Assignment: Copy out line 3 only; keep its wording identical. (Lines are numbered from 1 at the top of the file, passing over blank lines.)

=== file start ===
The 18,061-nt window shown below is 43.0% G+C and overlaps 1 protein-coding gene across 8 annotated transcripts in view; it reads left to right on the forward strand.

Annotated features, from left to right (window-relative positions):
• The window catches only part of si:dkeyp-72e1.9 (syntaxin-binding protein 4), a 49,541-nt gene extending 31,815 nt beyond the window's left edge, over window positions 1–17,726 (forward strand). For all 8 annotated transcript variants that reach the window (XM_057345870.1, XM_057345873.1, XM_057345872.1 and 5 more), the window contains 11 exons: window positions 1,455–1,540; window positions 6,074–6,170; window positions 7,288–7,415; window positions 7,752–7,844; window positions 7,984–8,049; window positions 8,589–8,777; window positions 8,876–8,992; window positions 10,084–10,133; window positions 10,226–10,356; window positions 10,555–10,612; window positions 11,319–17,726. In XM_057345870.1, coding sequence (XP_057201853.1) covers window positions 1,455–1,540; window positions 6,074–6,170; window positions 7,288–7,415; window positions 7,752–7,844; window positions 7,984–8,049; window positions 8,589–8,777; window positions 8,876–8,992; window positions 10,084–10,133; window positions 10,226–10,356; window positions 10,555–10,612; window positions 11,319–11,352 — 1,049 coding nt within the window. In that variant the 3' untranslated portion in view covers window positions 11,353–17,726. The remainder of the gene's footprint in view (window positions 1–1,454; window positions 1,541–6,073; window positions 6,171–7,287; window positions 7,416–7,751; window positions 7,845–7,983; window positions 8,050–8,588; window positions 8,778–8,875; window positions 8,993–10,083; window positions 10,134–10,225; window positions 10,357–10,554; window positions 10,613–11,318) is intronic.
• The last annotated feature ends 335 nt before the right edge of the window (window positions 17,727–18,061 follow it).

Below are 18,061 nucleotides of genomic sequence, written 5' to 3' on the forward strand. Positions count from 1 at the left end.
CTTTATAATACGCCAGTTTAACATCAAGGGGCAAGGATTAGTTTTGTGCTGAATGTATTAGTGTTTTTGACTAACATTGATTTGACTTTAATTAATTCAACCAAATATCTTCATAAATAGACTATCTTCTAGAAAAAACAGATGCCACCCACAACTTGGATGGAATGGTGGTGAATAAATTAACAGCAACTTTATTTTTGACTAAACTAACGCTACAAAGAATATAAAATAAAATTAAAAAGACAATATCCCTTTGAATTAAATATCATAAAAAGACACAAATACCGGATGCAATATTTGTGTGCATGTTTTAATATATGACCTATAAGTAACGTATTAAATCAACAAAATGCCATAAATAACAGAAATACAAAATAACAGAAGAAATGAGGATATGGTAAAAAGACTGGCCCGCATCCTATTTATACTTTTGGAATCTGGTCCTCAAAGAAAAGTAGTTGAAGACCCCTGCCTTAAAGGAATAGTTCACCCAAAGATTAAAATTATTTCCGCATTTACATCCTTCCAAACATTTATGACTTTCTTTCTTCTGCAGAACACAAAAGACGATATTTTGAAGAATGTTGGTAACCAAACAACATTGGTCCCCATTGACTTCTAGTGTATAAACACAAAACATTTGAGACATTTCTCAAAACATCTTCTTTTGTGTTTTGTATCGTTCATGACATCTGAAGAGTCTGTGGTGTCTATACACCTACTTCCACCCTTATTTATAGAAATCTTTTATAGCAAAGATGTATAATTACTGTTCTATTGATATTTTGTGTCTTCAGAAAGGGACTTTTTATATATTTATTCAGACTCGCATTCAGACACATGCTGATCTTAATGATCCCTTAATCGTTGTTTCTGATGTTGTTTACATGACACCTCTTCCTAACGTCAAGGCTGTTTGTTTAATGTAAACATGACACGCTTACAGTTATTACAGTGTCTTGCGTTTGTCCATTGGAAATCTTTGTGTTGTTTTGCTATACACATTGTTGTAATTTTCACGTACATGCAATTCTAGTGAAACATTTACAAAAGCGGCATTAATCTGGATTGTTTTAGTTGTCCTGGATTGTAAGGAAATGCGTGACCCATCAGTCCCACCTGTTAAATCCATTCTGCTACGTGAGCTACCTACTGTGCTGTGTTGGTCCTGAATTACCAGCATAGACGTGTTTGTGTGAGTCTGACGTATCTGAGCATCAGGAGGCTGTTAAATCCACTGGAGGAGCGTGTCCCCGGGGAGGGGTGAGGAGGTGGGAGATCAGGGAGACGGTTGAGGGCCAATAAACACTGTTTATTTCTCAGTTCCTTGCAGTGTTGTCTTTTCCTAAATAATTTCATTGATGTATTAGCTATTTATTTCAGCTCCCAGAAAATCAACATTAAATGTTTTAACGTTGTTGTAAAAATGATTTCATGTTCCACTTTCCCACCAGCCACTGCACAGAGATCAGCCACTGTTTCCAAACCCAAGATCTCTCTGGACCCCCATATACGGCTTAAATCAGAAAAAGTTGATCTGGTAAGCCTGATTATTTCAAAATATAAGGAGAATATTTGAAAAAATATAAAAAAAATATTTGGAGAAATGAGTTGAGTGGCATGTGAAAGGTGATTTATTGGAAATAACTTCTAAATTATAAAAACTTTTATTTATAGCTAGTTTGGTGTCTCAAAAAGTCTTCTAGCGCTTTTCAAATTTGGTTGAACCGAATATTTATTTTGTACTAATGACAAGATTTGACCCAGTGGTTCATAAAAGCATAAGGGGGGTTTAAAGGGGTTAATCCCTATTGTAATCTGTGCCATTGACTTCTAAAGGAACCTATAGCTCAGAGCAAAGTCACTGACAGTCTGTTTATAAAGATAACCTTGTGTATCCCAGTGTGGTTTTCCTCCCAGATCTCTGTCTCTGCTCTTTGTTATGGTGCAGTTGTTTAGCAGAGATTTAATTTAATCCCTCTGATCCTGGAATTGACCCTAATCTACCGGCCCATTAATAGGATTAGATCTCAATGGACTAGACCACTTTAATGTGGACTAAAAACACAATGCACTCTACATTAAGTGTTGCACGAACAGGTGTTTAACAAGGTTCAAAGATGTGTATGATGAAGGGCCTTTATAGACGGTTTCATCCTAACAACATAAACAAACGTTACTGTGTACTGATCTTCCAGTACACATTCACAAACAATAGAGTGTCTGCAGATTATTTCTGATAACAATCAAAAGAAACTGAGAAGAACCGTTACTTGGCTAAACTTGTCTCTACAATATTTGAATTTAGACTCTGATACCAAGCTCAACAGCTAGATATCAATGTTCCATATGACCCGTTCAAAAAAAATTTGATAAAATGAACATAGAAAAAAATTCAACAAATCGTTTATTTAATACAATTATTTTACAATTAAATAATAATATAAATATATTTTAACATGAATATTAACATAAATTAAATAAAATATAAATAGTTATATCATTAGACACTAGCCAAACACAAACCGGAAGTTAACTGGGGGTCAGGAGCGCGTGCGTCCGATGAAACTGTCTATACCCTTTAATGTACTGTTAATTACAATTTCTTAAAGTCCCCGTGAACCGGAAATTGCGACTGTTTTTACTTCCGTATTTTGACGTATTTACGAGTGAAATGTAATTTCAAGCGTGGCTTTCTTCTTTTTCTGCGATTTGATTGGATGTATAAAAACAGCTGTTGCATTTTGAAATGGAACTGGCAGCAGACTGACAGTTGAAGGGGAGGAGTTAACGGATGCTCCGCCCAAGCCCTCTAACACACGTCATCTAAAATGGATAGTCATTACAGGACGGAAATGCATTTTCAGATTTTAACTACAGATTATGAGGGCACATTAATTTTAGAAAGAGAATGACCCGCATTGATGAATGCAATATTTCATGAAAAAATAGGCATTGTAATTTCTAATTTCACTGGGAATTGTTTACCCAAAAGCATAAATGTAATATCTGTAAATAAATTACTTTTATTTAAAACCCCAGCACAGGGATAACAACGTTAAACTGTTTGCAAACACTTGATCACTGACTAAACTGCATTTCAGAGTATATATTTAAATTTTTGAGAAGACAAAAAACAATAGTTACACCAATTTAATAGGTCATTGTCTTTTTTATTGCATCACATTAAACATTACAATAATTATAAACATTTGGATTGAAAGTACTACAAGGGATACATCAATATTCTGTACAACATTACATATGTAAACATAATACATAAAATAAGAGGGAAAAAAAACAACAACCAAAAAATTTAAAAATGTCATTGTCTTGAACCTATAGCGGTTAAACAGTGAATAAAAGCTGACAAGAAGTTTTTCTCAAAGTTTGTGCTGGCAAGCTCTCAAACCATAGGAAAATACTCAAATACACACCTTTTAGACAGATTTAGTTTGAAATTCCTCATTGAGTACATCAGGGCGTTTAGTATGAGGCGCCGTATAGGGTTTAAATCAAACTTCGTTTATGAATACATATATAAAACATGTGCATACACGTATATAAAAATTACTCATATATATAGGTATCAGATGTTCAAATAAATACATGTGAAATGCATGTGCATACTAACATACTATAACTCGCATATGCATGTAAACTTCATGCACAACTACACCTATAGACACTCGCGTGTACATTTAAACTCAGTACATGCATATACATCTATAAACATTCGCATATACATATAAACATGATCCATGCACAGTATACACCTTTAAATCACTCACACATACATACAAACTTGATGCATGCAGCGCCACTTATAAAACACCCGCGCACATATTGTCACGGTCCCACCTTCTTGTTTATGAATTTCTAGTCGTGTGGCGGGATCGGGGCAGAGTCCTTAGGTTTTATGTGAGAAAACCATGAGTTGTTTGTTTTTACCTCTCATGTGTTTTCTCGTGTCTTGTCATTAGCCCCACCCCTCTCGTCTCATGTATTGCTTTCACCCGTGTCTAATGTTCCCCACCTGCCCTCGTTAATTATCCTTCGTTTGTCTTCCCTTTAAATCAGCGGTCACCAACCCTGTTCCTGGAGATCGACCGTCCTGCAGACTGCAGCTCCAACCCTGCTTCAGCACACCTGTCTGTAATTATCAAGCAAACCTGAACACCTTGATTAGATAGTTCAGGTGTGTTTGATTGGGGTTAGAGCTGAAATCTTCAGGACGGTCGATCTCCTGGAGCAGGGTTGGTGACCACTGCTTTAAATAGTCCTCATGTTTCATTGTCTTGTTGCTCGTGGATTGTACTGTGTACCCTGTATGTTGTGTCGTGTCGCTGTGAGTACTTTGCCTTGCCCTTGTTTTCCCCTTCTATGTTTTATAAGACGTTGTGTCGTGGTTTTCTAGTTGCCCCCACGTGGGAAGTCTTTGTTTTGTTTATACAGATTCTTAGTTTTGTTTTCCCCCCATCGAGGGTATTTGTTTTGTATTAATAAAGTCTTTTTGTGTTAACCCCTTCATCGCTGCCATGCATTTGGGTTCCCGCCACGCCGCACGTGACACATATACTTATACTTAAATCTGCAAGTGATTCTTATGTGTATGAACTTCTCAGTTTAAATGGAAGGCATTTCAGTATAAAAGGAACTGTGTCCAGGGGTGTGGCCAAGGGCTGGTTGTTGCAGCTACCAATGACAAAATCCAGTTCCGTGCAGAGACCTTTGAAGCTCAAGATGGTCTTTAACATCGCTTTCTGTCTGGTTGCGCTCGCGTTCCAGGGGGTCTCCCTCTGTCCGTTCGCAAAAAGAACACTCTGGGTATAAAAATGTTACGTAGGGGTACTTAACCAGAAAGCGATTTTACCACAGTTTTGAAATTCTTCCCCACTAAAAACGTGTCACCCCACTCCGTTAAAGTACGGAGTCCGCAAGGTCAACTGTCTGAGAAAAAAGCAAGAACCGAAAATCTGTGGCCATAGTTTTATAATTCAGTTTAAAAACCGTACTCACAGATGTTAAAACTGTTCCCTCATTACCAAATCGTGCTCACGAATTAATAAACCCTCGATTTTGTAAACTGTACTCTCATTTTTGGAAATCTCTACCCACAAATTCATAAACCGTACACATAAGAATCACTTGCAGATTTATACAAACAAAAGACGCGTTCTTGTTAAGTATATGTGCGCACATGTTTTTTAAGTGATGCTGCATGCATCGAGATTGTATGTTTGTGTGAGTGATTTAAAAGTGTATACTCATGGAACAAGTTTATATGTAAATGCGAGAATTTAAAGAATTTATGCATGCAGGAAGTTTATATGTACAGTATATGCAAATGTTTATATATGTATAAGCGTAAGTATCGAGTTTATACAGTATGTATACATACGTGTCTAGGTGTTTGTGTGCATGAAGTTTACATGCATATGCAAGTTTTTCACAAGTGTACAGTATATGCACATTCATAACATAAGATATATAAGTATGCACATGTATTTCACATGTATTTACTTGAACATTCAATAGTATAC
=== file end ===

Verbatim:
• The window catches only part of si:dkeyp-72e1.9 (syntaxin-binding protein 4), a 49,541-nt gene extending 31,815 nt beyond the window's left edge, over window positions 1–17,726 (forward strand). For all 8 annotated transcript variants that reach the window (XM_057345870.1, XM_057345873.1, XM_057345872.1 and 5 more), the window contains 11 exons: window positions 1,455–1,540; window positions 6,074–6,170; window positions 7,288–7,415; window positions 7,752–7,844; window positions 7,984–8,049; window positions 8,589–8,777; window positions 8,876–8,992; window positions 10,084–10,133; window positions 10,226–10,356; window positions 10,555–10,612; window positions 11,319–17,726. In XM_057345870.1, coding sequence (XP_057201853.1) covers window positions 1,455–1,540; window positions 6,074–6,170; window positions 7,288–7,415; window positions 7,752–7,844; window positions 7,984–8,049; window positions 8,589–8,777; window positions 8,876–8,992; window positions 10,084–10,133; window positions 10,226–10,356; window positions 10,555–10,612; window positions 11,319–11,352 — 1,049 coding nt within the window. In that variant the 3' untranslated portion in view covers window positions 11,353–17,726. The remainder of the gene's footprint in view (window positions 1–1,454; window positions 1,541–6,073; window positions 6,171–7,287; window positions 7,416–7,751; window positions 7,845–7,983; window positions 8,050–8,588; window positions 8,778–8,875; window positions 8,993–10,083; window positions 10,134–10,225; window positions 10,357–10,554; window positions 10,613–11,318) is intronic.